I could barely keep it together at work. Something about seeing his empty desk in the corner cuts straight through my heart.
Walking to my car, I stumbled, I was crying so hard.
I drove home with blurred vision.
I curled up in the fetal position sobbing on my couch.
I tried meditating.
I tried getting curious and observant of these tsunami waves of grief barreling through my body.
I have never grieved like this before.
What makes this heartbreak so special? So acute?
Because I am being rejected by the one person I believed would never reject me.
The father of my child.
I never was one of those women that HAD TO HAVE a baby. I never had the thought, as the years wore on, that if no one wanted to do it with me, I would just go it alone. Find some sperm donor so I could fulfill this deeply primal need.
No. Not I.
No one was more surprised than I, when my boyfriend of three months, told me I should pick out a ring and let’s make a fucking baby! Shocked and titillated that SOMEONE wanted to procreate with me, and I was madly in love with him at the time, it seemed like a magical idea, and I went for it.
I was so enthralled with the process that I believed, with every ounce of my being, the vows I was making in that courthouse in downtown Beverly Hills. I meant them.
I seriously thought we would be together. Forever.
Besides, I was the hottest, smartest, sexiest woman he had ever been with, plainly. He would never leave ME. He was the lucky one. I was slumming it.
How wrong could I be?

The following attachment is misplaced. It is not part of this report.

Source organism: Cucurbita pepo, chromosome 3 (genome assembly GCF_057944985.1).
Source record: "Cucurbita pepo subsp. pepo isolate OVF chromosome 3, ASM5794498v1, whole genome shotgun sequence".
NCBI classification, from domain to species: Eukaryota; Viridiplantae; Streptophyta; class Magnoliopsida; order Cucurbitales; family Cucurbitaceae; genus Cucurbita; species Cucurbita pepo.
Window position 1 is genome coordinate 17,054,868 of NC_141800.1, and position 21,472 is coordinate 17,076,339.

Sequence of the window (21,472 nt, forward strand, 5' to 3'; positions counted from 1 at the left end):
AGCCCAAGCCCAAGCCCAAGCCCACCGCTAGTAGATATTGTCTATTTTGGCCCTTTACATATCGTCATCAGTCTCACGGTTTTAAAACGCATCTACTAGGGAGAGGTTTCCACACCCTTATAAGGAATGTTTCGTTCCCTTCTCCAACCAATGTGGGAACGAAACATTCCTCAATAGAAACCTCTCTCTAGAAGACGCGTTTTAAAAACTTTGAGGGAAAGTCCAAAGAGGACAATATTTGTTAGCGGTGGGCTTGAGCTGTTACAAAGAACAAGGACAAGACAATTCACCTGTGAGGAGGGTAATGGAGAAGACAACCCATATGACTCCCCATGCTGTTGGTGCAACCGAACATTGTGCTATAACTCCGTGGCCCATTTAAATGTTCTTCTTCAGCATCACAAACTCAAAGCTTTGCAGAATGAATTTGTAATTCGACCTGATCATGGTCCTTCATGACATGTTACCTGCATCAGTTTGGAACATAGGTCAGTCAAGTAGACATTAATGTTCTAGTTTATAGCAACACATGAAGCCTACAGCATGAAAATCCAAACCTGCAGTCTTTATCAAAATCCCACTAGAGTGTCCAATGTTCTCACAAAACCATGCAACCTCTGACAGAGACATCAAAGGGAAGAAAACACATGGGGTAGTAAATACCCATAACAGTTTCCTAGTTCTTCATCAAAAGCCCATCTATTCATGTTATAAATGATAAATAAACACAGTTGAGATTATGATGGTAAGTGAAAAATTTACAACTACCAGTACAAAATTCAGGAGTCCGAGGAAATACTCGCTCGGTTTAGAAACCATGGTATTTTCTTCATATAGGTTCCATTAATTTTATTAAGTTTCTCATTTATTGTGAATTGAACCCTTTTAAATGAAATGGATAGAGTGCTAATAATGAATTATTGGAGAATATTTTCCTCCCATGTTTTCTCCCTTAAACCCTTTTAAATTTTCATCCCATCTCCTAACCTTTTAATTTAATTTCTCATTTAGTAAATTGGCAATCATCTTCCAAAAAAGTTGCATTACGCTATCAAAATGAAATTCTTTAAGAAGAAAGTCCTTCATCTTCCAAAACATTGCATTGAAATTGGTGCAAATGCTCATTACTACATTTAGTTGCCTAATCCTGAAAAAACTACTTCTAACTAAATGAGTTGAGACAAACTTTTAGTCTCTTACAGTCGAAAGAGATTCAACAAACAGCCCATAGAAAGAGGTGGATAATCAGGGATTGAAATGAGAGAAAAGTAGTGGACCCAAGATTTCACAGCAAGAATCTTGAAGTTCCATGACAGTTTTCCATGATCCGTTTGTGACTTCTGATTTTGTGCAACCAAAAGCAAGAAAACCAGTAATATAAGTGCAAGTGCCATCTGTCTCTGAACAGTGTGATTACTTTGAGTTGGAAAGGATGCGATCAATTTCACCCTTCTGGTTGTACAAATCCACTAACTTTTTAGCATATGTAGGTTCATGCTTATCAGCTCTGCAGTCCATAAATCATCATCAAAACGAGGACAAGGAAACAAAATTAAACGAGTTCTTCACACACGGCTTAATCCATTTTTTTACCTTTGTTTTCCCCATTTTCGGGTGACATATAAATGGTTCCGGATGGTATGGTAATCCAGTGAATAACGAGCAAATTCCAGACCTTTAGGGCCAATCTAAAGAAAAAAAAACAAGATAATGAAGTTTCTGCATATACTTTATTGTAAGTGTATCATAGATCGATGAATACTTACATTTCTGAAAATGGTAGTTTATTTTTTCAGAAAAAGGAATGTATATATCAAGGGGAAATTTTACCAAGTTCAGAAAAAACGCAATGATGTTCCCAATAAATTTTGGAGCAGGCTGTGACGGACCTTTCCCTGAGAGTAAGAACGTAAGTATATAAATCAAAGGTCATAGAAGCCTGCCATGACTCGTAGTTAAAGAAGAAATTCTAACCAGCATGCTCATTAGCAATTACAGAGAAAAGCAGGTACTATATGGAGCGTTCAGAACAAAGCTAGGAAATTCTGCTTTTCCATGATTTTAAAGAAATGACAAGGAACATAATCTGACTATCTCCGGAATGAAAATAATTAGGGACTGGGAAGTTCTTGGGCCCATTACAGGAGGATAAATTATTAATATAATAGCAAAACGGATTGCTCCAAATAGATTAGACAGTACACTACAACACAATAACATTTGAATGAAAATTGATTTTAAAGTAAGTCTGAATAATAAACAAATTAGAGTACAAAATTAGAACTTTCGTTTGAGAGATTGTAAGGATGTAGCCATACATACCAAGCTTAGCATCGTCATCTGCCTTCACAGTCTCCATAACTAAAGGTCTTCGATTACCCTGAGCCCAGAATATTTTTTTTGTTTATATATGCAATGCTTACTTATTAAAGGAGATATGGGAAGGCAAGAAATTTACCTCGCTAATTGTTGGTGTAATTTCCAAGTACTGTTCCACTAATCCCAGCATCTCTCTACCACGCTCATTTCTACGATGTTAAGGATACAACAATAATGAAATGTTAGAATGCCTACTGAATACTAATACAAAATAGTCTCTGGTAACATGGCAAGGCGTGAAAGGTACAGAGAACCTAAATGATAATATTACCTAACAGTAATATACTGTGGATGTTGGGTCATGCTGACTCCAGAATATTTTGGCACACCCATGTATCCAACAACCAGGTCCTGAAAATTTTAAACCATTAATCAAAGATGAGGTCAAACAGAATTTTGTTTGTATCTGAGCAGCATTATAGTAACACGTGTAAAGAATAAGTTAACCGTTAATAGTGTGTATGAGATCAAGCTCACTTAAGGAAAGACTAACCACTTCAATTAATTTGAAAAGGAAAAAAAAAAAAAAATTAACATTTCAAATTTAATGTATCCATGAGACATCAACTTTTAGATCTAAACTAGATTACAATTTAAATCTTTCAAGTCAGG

To be rejected by that man. The one I described above, is the worst kind of ego ache, for one.
And secondly, because of my own fucked up childhood, I was determined that my daughter would never experience the chaos I grew up in, with revolving stepfathers of a lascivious nature.
So I hung on tight. I hung onto that marriage like a life raft.
It was my security. My safety. My future. My IRA. My retirement.
And now it is gone.
I got it.
I am not grieving him, as much as I am grieving the idea of having a stable “family” for my daughter.
And that shit cuts deep.
It is primal.
I wanted so badly for things to be different for her.
But I think there is a way that I can mitigate the trauma for her.
I can remain friends with him. I can continue to love him, to the best of my ability. I can swear never to utter a negative word about him in front of my daughter. I can grin and bear it all with grace and aplomb.
I can do that. I can.
And I will.
Because for her, my precious little daughter, no sacrifice is too great.
And whether we like it or not, we are in this thing together, as a family, till the day we die.
Just not how I imagined it to be.